Single-Strand Conformation Polymorphism Analysis
Nucleotide sequences of genomic DNA in cells can be altered by a variety of factors. If the alterations do not influence the growth and development of cells, the nucleotide sequences present in germinal cells can be transferred to progenies. If the nucleotide sequence changes influence normal cellular functions, they result in diverse diseases, such as cancers and hereditary diseases in humans.
KeywordsPolymerase Chain Reaction Mobility Shift Polymerase Chain Reaction Buffer Polymerase Chain Reaction Solution Acrylamide Solution
Unable to display preview. Download preview PDF.
- Dockhorn-Dworniczak, B., Dworniczak, B., Brömmelkamp, L., Bülles, J., Horst, J., and Böcker, W. W. (1991). Non-isotopic detection of single strand conformation polymorphism (PCR-SSCP); a rapid and sensitive technique in diagnosis of phenylketonuria. Nucleic Acids Res. 19:2500.PubMedCrossRefGoogle Scholar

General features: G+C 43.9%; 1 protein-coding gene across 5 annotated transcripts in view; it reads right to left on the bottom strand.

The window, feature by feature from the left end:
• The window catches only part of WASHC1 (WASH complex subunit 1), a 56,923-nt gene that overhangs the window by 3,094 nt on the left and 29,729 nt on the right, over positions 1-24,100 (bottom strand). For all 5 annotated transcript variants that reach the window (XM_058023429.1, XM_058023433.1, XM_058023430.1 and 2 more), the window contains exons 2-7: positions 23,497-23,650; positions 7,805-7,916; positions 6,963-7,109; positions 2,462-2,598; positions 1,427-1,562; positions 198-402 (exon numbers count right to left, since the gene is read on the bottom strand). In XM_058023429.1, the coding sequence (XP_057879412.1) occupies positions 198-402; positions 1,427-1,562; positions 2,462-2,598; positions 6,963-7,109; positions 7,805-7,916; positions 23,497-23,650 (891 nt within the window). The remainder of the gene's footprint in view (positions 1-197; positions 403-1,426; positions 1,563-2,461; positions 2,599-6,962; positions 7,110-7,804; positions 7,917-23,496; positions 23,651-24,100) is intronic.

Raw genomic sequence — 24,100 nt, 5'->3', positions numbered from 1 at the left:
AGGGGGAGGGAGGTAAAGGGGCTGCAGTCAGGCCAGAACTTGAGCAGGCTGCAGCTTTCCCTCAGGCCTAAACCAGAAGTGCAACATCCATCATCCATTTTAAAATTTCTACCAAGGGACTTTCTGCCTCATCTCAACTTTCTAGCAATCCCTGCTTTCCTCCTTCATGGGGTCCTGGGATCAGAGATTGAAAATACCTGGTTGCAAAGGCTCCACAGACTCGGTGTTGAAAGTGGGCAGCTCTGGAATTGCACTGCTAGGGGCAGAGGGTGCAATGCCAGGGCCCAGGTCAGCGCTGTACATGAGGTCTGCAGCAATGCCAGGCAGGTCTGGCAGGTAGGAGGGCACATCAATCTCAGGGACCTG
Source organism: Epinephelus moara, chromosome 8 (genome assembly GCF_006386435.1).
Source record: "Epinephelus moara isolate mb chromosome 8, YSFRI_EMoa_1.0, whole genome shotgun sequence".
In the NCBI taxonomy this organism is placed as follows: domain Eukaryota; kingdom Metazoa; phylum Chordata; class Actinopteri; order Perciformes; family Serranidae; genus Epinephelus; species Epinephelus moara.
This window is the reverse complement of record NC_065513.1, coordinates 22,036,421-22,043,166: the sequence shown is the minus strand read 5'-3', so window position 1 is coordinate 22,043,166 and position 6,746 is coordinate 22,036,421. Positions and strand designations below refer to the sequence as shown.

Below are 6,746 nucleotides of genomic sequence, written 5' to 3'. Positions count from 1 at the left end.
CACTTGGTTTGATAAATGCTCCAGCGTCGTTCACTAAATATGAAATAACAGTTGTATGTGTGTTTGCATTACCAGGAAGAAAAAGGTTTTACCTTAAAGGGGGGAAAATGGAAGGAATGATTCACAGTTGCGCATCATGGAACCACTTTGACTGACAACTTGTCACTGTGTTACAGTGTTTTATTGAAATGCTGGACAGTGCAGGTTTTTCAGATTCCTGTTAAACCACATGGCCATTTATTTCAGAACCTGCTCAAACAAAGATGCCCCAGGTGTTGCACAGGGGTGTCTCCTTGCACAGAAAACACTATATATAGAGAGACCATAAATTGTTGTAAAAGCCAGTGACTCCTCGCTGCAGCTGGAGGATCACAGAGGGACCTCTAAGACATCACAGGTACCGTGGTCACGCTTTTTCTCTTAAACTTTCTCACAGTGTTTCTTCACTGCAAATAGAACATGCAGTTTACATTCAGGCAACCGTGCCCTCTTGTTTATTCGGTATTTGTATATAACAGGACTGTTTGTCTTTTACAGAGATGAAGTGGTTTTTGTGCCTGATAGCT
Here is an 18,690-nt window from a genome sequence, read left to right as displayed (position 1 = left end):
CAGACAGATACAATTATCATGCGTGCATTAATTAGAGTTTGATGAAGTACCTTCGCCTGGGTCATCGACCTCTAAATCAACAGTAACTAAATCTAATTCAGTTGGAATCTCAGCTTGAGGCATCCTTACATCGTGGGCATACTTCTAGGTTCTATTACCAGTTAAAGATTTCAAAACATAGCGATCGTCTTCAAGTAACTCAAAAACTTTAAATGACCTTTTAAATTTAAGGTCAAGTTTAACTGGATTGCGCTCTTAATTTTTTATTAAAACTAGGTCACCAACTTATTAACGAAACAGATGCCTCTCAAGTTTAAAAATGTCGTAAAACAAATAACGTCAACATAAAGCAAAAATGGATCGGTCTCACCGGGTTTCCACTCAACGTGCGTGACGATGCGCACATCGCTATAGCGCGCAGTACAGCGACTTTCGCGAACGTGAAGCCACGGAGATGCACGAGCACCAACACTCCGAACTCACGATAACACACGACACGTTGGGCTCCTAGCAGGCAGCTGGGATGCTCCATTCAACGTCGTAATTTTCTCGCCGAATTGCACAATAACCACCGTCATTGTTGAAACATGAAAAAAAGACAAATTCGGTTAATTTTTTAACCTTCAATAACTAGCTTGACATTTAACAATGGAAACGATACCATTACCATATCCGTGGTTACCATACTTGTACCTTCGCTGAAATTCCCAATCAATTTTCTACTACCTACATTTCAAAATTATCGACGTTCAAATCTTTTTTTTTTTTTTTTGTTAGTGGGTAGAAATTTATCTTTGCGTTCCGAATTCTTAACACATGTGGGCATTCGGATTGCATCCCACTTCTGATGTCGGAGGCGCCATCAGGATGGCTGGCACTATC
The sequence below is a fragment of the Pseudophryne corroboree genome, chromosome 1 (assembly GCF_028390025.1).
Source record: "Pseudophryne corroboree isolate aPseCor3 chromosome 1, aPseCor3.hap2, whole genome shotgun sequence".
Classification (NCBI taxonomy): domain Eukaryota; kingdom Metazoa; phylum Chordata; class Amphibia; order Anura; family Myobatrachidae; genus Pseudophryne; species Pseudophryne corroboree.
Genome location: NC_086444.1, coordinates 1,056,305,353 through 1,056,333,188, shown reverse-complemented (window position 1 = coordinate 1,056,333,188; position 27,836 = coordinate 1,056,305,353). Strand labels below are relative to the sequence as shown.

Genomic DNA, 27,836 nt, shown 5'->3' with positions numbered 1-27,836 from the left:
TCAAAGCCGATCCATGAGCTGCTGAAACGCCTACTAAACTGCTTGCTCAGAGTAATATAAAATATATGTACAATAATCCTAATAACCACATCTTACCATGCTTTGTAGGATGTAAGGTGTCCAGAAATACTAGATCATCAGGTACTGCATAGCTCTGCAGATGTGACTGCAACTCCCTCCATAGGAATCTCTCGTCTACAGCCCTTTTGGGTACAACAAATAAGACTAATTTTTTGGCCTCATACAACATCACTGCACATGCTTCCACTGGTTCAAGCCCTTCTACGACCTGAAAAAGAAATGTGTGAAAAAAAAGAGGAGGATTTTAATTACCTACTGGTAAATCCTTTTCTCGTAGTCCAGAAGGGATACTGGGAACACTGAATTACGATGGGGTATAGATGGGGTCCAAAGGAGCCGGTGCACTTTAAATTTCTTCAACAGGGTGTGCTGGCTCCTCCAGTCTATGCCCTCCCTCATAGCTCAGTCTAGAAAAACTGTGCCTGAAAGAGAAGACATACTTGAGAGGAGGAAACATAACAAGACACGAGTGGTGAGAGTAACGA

- Hata, A., Robertson, M., Emi, M., and Lalouel, J.-M. (1990). Direct detection and automated sequencing of individual alleles after electrophoretic strand separation: Identification of a common nonsense mutation in exon 9 of the human lipoprotein lipase gene. Nucleic Acids Res. 18:5407–5411.PubMedCrossRefGoogle Scholar
- Mashiyama, S., Sekiya, T., and Hayashi, K. (1990). Screening of multiple DNA samples for detection of sequence changes. Technique 2:304–306.Google Scholar
- Sheffield, V. C., Cox, D. R., Lerman, D. R., and Myers, R. M. (1989). Attachment of a 40-base-pair G+C-rich sequence (GC-clamp) to genomic DNA fragments by the polymerase chain reaction results in improved detection of single-base changes. Proc. Natl. Acad. Sci. USA 86:232–236.PubMedCrossRefGoogle Scholar